With all this potential grip and nearly 700 horsepower, brakes and tires are critical. Wilwood 14-inch drilled and slotted rotors reside at all four corners, with 6-piston calipers in front and 4-piston calipers in back. While some would have snuckk in barely DOT-legal road race rubber to improve the track times, RS Performance went with Michelin Pilot Sport SP2 tires-high end sports car tires to be sure, but they are full-depth skins with a street compound. They measure 255/35R19 and 335/30R20 (fore and aft) and encircle 19x9 and 20x12-inch Boze alloy wheels.

Sucp_0712_08_z 1966_chevy_chevelle RS_performance_badge 8/15

To be able to go find some grocery-getter Chevelle (the chassis fits all models up to 1972), and throw this amazing example of fine engineering at it, is just awesome. We're talking a 3,500-pound car that would probably out-handle a Corvette.

To see if that hypothesis is true (unfortunately without the Corvette side-by-side comparo), we tested out the vehicle at Autobahn Country Club Joliet, just outside of Chicago. The 2.04-mile South Course happened to be a more than adequate proving ground for the Chevelle, which had seen very little aggressive throttle use, much less heavy loads under cornering. We strapped into the Cobra seats, mated to Corbeau four-point harnesses that keep the upper torso pinned to the shoulder bolsters of the awesome buckets, and prepared to literally beat the hell out of the car.

Sucp_0712_09_z 1966_chevy_chevelle Taillight 9/15

After turning on the master power switch and the fuel pump, a press of the big red button labeled "Start Engine" brought the horses from the Hardcore Racing 540 big-block to life. A slow jaunt around the track-to throw some heat into everything and to get a feel for the sightlines in the 14 turns-helped familiarize us with the Master Control paddle shifters, and also helped in learning to flick the paddle-shift unit a few times to understand the inner workings of that unit. The steering wheel-mounted shifters are mated to a 4L65E semi-auto transmission, which handles even the hardest upshifts with aplomb.

Autobahn's South Course represents all types of corners-from off-camber, slow-as-a-sermon, patient, increasing radius turns to if-you-have-the-balls, uphill braking entry, flat-out exit, long sweepers that will cause a certain muscle to tense up, even in the most experienced driver. Remarkably, the Chevelle was up to the task, and then some: the car handled absolutely flawlessly for a 3,500-pound-plus vehicle (not really that remarkable, considering that we expected nothing less from The Roadster Shop/RS Performance in terms of chassis and suspension).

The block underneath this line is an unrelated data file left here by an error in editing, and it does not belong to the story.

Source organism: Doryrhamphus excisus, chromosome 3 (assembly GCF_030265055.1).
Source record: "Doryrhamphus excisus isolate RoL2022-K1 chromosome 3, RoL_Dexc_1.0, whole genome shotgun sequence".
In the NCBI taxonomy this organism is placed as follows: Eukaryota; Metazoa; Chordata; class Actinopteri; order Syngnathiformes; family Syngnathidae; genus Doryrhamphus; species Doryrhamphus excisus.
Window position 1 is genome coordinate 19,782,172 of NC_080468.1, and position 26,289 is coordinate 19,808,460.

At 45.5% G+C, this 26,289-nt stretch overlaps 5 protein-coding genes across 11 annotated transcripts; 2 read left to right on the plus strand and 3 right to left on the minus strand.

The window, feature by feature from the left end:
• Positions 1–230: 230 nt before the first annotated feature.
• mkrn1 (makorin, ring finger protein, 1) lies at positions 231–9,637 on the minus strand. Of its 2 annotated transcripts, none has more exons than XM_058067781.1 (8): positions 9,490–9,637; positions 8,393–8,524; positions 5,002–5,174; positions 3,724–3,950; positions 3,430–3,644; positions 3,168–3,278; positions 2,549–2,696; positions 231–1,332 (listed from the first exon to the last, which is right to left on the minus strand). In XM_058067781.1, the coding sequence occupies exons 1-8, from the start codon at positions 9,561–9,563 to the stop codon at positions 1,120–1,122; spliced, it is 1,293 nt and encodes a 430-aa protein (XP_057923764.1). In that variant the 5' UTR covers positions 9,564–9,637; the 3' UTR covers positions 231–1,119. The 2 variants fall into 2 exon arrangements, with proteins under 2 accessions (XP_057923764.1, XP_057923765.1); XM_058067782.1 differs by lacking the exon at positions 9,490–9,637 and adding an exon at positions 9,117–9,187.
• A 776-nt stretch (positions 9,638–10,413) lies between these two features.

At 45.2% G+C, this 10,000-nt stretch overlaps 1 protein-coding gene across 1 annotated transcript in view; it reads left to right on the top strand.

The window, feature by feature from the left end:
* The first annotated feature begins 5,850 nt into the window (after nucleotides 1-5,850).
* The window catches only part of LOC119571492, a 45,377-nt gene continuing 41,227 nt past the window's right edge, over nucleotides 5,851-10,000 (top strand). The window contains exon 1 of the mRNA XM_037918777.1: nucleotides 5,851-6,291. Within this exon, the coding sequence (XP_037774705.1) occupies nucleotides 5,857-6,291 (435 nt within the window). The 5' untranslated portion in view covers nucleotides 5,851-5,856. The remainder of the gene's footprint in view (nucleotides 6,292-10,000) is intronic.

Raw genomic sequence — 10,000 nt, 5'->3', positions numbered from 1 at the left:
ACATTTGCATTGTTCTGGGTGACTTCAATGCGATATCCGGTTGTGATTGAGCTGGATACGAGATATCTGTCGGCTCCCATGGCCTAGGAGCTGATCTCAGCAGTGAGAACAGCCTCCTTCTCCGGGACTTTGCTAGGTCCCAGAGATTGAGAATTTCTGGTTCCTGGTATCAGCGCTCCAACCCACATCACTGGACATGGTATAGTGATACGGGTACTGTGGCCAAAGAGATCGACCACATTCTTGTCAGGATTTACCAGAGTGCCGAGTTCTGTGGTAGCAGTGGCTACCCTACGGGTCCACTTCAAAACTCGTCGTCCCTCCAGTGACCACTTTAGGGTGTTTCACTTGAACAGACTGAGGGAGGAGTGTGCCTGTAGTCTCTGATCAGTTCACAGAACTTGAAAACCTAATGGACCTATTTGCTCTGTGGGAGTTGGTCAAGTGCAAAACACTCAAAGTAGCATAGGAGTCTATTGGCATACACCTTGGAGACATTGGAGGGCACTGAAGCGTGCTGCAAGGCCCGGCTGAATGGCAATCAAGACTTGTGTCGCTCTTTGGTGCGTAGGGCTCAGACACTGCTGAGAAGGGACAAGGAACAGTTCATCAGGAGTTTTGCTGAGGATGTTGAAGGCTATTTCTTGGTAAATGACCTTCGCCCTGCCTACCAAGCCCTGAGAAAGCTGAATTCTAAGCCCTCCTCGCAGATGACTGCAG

Sucp_0712_13_z 1966_chevy_chevelle Driver_side_view 13/15

Furthermore, from all exterior vantage points, no single person watching yours truly hustle the Chevelle around witnessed any signs of body roll (when traveling in excess of 120 mph, you tend to not notice much else but the 90 right hander rapidly approaching). Even some of Autobahn CC's members on hand for lapping noticed how planted the car seemed, and were gawking at the car all day long.

Another interesting facet to the car was its behavior on corner entry and exit. With such a heavy front end, we expected the car to push on entry, and had planned lots of trail braking to induce some rotation at the beginning phase of the corner. However, on the first hard lap, there appeared to be very little, if any, understeer-quite a pleasant surprise. At exit, if there was even the slightest signal of a push, it was nothing the car couldn't correct with a little throttle.

Sucp_0712_14_z 1966_chevy_chevelle Rear_view 14/15

But we weren't done yet. Two weeks later the car arrived at our West Coast test facility in Southern California, where we subjected it to our battery of braking, slalom and skid pad tests. Once again, the Chevelle left us with nothing but smiles. It pulled .98g on the skidpad, stopped from 60-ft in a scant 117 feet and ran our 420-ft slalom in 5.76-seconds, which equals 49.71 mph. This is the fastest slalom time we've ever recorded.

In summary, the car represents the best offerings in the aftermarket, in terms of driveability and performance combined. The chassis/suspension combo is absolutely one of the finest we have ever encountered, and should be absolute dynamite on the market.

With the current trend in Bow Tie customizations veering into the G-Machine/Pro Touring realm, RS Performance is poised to shake things up with its Chevelle chassis and suspension for A-body monsters.